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Proposed bullet train to cut Hanoi-Saigon rail travel time to less than 6 hours

Tuesday, December 25, 2018, 17:39 GMT+7
Proposed bullet train to cut Hanoi-Saigon rail travel time to less than 6 hours
Shinkansen, the Japanese bullet train, is seen in this illustration photo.

The management authority of rail projects in Vietnam has unveiled an ambitious plan to develop a high-speed rail that connects Hanoi and Ho Chi Minh City, shortening rail travel time to under six hours.

The bullet train will travel 1,559 kilometers across twenty Vietnamese cities and provinces on a separate track from the country’s existing north-south railway line, according to a pre-feasibility study report submitted to the Ministry of Transport.

The high-speed rail route will be operated by electric multiple unit (EMU) trains, which will be able to reach a maximum speed of 350 kilometers per hour, while their average commercial speed will be around 320km/h.

An EMU requires no separate locomotive, as electric traction motors are incorporated within one or a number of the carriages.

There will be 24 stations, five depots and 42 maintenance facilities along the entire length of the proposed railway line, with a possibility of adding three additional stations if necessary, according to the report.

With two minutes of stoppage time at each intermediate station, the high-speed train will travel from Hanoi to Ho Chi Minh City in six hours and 50 minutes if it stops at all stations.

If the train only stops at major stations, the travel time will be significantly reduced to just five hours and 17 minutes.

The project is proposed to be developed in two phases lasting 25 years in total, starting in 2020 and ending in 2045.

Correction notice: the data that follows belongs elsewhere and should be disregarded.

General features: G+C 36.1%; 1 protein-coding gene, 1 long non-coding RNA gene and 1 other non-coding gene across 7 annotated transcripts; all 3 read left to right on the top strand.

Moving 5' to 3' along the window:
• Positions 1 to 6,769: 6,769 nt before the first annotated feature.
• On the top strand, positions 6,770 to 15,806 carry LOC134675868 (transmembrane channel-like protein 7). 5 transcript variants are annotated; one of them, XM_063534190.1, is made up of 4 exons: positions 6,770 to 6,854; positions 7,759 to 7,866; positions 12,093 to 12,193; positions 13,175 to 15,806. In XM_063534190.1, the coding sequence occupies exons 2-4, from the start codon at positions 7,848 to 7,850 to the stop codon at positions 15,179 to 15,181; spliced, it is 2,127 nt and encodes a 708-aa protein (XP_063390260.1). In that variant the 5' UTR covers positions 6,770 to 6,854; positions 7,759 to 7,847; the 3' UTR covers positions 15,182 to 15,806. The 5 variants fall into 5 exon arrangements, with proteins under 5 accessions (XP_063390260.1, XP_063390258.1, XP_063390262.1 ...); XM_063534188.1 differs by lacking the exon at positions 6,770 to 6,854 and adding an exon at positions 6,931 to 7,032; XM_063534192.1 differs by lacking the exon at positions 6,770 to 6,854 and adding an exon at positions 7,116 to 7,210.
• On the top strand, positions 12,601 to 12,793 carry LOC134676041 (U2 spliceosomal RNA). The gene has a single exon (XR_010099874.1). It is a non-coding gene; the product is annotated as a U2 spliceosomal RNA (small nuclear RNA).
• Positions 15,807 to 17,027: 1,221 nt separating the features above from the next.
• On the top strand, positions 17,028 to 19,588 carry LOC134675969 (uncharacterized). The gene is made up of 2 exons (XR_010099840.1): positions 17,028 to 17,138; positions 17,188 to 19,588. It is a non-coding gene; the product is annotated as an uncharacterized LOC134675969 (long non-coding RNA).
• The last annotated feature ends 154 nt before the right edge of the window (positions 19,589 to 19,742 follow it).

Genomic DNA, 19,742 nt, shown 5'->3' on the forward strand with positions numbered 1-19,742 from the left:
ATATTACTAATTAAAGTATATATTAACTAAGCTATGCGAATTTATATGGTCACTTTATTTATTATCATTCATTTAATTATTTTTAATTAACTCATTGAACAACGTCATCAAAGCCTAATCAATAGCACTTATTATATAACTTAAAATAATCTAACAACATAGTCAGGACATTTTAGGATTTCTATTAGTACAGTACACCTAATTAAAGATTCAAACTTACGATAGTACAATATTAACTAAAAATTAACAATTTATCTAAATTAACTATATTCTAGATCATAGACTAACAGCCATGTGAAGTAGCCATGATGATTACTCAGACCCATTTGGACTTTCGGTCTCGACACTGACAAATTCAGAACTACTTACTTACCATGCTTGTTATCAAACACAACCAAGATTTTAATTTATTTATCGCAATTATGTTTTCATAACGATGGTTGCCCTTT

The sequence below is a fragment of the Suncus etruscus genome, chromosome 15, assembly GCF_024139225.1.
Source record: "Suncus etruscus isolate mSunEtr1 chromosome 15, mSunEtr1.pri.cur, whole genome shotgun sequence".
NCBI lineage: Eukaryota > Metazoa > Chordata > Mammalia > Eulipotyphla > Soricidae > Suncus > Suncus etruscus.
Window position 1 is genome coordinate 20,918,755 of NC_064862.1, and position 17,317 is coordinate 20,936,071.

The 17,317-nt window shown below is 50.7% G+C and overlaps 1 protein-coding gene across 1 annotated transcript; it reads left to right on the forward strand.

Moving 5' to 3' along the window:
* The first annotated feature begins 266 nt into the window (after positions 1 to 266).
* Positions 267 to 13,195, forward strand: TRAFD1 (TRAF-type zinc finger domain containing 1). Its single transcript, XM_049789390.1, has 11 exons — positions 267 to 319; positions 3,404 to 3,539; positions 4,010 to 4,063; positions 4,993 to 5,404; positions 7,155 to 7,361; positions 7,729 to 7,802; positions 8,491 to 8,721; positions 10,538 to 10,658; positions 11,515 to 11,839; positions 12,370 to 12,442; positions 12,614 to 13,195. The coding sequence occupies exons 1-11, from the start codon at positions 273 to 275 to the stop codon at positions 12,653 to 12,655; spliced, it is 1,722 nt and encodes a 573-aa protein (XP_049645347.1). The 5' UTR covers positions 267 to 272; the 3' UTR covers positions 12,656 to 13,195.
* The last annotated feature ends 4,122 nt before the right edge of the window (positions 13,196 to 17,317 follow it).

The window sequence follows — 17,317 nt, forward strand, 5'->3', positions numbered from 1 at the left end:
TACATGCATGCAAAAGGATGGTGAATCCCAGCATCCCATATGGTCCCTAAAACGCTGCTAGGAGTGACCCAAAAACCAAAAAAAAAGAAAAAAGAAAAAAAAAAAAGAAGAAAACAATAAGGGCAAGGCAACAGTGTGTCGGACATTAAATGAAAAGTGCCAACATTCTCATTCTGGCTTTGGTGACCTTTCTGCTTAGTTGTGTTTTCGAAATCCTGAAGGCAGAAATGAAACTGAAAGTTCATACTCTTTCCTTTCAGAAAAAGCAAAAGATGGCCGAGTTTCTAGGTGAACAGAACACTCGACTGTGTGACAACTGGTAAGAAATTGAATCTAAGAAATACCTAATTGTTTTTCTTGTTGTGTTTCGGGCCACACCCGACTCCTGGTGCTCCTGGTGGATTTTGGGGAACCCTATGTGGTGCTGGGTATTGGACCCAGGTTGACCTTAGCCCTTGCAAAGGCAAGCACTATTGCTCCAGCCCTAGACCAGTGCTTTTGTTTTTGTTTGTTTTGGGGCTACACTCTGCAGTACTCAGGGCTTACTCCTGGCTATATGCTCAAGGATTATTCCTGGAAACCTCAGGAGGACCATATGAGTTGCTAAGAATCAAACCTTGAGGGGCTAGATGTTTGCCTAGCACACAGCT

It will cost a whopping VND1.35 quadrillion (US$58.7 billion) to develop, including $2.23 billion spent on site clearance.

State budgets will cover at least 80 percent of the project’s total investment capital, with the remaining being raised from the private sector under the public-private partnership (PPP) model, according to the report.

The investment is estimated to be equal to around 0.4-0.55 percent of Vietnam’s gross domestic product (GDP) in the 2020-2030 period, and around 0.35-0.4 percent of the country’s GDP in 2030-2040.

“Considering Vietnam’s economic growth rate, the capital can be raised to invest on this project without causing too much impact on budget allocation for basic infrastructure and other social investments, as well as on public debt,” the report assesses.

Nearly 14,000 skilled workers in different fields will be needed to develop and operate this modern train project, the first of its kind in Vietnam.

The transport ministry will first have a look at the report before submitting it to a state council for evaluation, a process that can last until April 2019.

From May to July 2019, the transport ministry will be tasked with conducting a feasibility study on the plan and compile a report to be submitted to the central government in August 2019.

The government is expected to seek in-principle approval for the project from Vietnam’s lawmaking National Assembly at the legislature’s plenum in October 2019.

The current fastest train in Vietnam takes 31 hours and 20 minutes to travel the same distance from Hanoi to Ho Chi Minh City, according to a January 2017 article in Thanh Nien (Young People) newspaper.

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Tuan Son / Tuoi Tre News

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